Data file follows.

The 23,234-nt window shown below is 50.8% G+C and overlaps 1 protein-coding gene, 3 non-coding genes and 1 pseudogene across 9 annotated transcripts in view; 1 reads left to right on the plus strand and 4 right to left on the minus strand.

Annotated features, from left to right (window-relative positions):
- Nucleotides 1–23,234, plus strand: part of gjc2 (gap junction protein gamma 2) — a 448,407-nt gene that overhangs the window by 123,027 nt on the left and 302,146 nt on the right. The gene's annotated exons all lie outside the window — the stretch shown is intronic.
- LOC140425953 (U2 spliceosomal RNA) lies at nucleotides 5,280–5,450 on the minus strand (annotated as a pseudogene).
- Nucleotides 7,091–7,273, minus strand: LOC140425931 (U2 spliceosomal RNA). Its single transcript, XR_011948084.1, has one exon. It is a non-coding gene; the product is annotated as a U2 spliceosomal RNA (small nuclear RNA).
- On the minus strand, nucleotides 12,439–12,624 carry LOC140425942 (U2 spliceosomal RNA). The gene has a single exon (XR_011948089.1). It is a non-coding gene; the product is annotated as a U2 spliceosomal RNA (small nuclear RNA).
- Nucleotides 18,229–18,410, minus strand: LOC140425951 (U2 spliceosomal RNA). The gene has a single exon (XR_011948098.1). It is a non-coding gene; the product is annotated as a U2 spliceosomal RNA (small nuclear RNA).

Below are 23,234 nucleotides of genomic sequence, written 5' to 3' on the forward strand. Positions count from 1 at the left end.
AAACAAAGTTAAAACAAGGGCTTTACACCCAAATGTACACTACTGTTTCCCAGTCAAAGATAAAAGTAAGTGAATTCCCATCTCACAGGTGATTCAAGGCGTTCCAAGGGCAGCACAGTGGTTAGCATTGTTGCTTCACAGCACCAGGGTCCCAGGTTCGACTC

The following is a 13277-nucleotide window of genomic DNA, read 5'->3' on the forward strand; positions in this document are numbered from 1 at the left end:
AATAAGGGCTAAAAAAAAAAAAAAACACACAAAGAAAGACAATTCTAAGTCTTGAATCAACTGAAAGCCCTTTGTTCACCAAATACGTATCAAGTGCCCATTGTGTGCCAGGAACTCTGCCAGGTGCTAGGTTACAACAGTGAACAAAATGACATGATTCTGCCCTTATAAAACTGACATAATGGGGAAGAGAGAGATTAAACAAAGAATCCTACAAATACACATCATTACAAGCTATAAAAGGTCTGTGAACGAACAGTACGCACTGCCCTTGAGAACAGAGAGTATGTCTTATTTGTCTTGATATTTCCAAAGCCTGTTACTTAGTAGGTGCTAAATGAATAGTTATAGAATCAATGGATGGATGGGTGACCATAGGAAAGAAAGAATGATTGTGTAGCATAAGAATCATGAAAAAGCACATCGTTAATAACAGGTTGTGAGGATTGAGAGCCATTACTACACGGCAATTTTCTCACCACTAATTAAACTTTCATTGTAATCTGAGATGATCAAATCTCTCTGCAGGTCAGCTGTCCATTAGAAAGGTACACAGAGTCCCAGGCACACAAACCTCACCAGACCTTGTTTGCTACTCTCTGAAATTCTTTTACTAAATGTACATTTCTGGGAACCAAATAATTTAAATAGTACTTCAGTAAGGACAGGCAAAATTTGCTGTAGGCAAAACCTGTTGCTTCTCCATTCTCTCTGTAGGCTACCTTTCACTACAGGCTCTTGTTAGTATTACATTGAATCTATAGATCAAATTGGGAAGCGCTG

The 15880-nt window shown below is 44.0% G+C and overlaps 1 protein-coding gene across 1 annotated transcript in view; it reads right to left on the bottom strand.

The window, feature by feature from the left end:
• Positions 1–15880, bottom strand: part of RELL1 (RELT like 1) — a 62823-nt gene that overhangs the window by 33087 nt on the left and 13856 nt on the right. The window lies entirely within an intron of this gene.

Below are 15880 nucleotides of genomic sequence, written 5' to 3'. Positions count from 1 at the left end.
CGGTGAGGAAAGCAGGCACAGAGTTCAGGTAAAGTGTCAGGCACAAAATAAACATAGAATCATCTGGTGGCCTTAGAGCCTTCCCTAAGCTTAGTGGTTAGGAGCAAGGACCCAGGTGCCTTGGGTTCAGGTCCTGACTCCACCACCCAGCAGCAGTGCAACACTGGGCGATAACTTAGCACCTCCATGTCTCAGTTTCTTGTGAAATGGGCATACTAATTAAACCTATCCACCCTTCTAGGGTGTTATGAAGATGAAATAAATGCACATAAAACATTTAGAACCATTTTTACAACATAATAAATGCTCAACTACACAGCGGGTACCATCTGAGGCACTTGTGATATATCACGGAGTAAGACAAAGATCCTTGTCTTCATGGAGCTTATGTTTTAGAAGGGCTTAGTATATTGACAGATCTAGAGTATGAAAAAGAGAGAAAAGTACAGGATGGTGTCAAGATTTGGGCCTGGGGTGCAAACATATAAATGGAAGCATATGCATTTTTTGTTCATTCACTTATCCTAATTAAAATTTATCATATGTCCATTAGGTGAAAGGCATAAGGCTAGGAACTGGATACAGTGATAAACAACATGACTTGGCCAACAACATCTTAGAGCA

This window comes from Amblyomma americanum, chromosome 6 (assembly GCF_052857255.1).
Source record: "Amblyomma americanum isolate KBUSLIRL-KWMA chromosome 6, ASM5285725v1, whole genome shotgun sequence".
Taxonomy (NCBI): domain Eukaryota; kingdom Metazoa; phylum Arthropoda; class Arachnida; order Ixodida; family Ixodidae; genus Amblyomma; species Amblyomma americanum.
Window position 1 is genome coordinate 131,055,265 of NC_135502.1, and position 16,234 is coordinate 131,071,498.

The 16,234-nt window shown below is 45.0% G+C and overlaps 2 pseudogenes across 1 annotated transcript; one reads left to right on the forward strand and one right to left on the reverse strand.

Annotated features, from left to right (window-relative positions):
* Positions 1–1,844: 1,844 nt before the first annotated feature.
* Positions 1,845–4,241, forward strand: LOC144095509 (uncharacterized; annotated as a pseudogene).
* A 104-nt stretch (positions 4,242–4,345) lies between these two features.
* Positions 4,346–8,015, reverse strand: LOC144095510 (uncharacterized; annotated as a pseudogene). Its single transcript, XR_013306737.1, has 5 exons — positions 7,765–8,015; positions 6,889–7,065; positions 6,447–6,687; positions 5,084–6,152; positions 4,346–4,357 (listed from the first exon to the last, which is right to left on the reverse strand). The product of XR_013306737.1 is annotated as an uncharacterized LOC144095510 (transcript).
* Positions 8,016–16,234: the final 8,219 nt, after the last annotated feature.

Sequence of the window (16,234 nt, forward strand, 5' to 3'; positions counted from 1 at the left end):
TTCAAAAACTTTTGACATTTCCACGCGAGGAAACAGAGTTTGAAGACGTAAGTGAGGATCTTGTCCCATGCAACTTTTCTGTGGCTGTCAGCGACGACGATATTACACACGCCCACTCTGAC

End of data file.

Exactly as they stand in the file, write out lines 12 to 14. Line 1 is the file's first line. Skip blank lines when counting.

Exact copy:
The 15880-nt window shown below is 44.0% G+C and overlaps 1 protein-coding gene across 1 annotated transcript in view; it reads right to left on the bottom strand.

The window, feature by feature from the left end:
• Positions 1–15880, bottom strand: part of RELL1 (RELT like 1) — a 62823-nt gene that overhangs the window by 33087 nt on the left and 13856 nt on the right. The window lies entirely within an intron of this gene.